2011 Book Club at Dreams and Speculation: Women of Science Fiction
2011 Book Club: The Women of Fantasy
And a link from Todd: Female journalists and writers about music are not respected or considered "for real" like male ones
I've had male musicians quiz me... a well-known elder bebop saxophonist who sang riffs and asked me to identify them. He also changed them subtly so they weren't quite right, so I would be wrong no matter what.
Recommended to me by Jed Hartman ages ago when we were having a discussion of gender disparity:
I finally sat down and read this article (it's old) at Strange Horizons SF and Fantasy in the New Millennium: Women Publishing Short Fiction
Reading the discussion on statistics was very interesting. And something occurred to me about the gender breakdown in my own table of contents (I was discussing on the Coode St Podcast how someone had wondered if I blind slushed how my table of contents might be different. FYI I was very offended by the suggestion that if I blind read, I would default to white male reader). There is a discussion in the article here that women are less competitive and so submit less - a bunch of editors talk about how they get less stories written by women submitted to them. And I realised that I do a call for submissions differently to the standard. I announce my guidelines and open my reading periods - here and on the Twelfth Planet Press blog. And I submit these to Duotrope, the SF Bullsheet and Ralan. But I also send personal invites to many writers. Which is a less competitive and confronting process. I let people know that I would love to see work submitted from them - I do this because many people are busy and don't always see submission guidelines. But I also do it because I want to encourage writers who may have stopped submitting to Australian markets for a number of reasons to submit to my markets. And so I suspect that I actually have a higher female submission rate that the numbers stated in that article. And I also think I get submitted subject matter that is often seen as less appealling to many markets.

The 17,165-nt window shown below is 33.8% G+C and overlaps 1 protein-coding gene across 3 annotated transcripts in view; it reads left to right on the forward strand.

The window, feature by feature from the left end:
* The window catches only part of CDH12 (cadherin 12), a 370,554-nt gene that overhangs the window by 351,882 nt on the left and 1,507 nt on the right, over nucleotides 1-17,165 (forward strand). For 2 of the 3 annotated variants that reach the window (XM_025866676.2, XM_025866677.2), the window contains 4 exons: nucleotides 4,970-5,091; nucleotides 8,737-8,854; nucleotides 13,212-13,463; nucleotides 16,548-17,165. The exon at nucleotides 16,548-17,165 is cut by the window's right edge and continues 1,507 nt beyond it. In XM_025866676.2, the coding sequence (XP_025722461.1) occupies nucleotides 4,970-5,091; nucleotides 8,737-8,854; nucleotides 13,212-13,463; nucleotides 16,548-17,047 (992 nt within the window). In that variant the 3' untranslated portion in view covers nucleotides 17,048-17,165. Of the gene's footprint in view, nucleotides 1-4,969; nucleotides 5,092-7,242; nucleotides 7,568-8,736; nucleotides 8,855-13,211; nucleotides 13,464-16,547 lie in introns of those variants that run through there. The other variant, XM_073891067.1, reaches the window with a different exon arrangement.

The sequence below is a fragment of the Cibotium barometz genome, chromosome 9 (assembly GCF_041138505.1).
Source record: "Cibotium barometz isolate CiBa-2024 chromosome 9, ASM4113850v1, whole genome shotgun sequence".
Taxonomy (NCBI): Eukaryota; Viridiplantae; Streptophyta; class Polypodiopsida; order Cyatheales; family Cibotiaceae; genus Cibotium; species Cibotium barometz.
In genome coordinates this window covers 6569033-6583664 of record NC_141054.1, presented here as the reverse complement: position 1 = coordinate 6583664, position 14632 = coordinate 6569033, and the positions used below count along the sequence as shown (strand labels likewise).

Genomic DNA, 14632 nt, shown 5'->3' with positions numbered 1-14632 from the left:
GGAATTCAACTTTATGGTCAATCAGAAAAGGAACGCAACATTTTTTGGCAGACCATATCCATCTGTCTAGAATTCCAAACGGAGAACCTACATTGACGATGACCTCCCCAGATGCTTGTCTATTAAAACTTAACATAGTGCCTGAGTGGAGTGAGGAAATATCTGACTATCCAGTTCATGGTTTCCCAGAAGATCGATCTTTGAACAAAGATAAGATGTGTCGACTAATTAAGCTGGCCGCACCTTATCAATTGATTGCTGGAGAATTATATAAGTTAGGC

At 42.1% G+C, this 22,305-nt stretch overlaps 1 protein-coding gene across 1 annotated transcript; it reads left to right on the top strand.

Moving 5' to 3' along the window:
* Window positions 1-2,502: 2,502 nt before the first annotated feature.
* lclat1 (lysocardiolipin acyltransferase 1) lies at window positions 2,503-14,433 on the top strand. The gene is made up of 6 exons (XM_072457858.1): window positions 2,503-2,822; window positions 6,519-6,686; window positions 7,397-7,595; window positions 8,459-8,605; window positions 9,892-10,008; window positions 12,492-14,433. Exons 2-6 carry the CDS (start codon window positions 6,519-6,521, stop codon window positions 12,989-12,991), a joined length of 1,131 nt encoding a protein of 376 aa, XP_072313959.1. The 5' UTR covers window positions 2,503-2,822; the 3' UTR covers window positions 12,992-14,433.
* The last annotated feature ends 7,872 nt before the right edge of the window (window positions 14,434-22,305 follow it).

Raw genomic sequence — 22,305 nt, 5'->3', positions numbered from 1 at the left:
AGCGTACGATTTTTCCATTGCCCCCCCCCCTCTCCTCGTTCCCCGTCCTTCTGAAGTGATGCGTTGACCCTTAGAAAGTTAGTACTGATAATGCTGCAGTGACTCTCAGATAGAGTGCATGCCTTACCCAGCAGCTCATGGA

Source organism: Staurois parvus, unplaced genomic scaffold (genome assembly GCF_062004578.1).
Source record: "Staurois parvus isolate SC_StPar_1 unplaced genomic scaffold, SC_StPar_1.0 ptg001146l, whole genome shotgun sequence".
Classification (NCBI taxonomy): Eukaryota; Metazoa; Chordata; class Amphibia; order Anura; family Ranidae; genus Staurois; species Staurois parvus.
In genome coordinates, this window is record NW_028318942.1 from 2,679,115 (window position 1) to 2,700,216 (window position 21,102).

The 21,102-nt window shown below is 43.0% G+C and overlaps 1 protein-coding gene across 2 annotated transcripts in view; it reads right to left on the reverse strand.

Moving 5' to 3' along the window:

And a very old article but I only just got round to reading by Jed on approaches to shifting gender disparity in publishing.